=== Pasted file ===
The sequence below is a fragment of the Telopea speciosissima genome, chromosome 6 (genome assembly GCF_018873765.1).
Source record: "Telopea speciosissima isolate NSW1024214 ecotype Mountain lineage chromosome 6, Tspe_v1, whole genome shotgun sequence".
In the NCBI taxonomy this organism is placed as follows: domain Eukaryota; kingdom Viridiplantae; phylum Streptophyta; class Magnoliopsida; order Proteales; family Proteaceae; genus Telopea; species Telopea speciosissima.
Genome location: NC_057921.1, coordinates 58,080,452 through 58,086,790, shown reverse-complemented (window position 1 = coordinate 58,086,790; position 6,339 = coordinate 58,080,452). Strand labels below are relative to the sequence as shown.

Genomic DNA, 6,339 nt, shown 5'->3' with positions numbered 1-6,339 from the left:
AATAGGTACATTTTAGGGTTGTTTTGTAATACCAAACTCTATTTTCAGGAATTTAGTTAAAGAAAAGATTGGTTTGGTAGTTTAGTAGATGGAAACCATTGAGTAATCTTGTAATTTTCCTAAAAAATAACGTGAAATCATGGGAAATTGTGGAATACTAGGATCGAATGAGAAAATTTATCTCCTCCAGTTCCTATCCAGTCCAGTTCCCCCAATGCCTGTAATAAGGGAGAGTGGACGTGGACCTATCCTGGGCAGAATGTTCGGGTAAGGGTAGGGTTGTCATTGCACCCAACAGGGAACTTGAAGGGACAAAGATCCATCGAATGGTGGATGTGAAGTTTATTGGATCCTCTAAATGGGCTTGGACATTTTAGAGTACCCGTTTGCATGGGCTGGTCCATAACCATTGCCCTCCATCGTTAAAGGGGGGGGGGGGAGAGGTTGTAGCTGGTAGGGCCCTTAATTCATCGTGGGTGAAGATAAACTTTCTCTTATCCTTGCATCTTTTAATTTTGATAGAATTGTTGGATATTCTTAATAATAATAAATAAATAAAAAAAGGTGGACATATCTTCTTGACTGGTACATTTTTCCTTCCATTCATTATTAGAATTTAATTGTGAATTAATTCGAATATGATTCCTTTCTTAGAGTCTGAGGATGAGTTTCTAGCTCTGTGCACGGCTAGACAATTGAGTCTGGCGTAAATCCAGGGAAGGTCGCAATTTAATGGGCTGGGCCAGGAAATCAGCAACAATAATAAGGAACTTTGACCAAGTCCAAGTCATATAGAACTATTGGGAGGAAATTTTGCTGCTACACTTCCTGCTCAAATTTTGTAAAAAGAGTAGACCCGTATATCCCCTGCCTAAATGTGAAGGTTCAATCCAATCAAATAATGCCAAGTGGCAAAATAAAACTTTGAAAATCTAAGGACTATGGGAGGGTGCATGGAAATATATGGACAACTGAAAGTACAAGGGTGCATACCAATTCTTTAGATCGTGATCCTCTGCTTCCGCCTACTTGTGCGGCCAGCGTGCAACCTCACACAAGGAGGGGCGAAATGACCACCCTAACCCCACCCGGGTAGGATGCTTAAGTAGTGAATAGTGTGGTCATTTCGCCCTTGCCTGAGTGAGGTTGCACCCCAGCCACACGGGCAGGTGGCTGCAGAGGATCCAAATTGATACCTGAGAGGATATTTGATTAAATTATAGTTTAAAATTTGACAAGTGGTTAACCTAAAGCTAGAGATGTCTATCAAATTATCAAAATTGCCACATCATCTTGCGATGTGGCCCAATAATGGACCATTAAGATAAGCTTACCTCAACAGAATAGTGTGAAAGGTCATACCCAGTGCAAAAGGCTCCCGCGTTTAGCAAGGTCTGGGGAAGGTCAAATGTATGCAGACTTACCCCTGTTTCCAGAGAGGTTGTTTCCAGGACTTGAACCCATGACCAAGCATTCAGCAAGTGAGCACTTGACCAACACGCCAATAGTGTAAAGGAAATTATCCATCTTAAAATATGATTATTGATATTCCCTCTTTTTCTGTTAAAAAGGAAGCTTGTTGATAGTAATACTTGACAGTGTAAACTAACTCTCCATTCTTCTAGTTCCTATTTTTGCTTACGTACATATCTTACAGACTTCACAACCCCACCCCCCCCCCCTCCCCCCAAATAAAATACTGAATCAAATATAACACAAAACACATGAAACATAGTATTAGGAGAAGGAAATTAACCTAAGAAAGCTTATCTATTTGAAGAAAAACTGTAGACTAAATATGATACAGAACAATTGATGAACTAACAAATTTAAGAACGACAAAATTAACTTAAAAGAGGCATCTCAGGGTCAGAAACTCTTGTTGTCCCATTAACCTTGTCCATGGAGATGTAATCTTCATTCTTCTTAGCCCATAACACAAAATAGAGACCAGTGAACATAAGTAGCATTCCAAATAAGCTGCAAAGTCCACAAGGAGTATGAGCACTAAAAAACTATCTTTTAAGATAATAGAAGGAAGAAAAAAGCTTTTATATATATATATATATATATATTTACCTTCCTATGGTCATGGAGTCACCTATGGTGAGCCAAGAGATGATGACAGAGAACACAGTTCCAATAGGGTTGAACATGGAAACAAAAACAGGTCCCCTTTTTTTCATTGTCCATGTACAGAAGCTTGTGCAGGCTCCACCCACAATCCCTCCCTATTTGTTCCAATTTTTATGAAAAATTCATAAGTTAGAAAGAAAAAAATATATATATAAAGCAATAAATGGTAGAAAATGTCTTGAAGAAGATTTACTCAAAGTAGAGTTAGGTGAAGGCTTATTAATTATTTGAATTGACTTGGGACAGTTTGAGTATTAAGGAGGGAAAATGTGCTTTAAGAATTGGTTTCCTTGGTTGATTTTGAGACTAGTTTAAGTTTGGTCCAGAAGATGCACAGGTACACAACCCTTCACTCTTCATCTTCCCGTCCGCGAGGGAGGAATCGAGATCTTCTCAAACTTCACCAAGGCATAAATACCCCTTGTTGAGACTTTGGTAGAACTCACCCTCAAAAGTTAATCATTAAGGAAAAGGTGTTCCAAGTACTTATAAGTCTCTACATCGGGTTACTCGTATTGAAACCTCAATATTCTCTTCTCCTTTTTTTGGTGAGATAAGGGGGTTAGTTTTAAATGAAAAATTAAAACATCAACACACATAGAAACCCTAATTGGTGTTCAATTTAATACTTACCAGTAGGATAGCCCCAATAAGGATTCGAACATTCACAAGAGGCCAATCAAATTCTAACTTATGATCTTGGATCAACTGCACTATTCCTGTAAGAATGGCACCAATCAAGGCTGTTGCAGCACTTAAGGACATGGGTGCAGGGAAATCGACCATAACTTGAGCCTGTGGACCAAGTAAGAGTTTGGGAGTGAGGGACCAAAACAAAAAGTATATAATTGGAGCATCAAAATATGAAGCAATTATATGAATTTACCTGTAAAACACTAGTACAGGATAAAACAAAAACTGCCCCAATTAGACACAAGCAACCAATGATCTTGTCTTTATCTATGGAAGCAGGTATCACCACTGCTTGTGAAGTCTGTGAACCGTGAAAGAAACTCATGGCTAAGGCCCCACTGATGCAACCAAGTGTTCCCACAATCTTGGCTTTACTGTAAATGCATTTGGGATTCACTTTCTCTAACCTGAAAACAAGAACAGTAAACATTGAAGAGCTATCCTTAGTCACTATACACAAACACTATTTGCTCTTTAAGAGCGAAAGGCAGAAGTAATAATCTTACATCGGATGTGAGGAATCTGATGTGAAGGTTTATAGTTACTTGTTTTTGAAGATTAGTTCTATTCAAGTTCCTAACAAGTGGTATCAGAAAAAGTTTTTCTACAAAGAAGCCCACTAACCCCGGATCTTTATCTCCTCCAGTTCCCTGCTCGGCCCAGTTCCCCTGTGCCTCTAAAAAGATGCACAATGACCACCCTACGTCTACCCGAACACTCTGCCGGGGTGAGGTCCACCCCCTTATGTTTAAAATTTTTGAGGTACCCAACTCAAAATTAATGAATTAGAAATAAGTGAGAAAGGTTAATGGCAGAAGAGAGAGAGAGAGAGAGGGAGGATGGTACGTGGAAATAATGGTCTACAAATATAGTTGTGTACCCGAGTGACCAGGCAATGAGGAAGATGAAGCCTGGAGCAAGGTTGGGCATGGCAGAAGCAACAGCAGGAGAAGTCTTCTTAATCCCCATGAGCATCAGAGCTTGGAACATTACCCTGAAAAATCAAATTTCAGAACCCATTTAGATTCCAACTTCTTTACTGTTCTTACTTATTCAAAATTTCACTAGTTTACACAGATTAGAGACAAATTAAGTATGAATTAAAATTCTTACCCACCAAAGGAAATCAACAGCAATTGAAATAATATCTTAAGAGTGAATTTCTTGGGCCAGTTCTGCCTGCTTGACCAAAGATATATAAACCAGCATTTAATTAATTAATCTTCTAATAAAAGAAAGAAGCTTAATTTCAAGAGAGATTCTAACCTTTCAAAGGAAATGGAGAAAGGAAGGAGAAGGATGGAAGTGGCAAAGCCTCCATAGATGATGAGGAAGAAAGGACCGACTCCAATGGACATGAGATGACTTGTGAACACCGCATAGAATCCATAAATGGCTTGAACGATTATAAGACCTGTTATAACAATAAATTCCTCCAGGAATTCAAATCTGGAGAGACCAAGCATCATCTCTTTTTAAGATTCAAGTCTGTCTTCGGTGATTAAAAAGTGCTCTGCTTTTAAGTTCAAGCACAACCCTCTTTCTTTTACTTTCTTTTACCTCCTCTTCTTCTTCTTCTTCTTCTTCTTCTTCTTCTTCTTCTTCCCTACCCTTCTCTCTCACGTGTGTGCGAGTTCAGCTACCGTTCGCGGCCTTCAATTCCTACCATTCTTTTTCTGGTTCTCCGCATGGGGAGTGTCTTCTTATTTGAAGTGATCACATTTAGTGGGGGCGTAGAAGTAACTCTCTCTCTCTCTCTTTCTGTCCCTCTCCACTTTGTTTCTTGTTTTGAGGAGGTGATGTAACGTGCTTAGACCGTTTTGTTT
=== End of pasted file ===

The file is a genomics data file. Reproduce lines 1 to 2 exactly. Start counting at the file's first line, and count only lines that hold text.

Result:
The sequence below is a fragment of the Telopea speciosissima genome, chromosome 6 (genome assembly GCF_018873765.1).
Source record: "Telopea speciosissima isolate NSW1024214 ecotype Mountain lineage chromosome 6, Tspe_v1, whole genome shotgun sequence".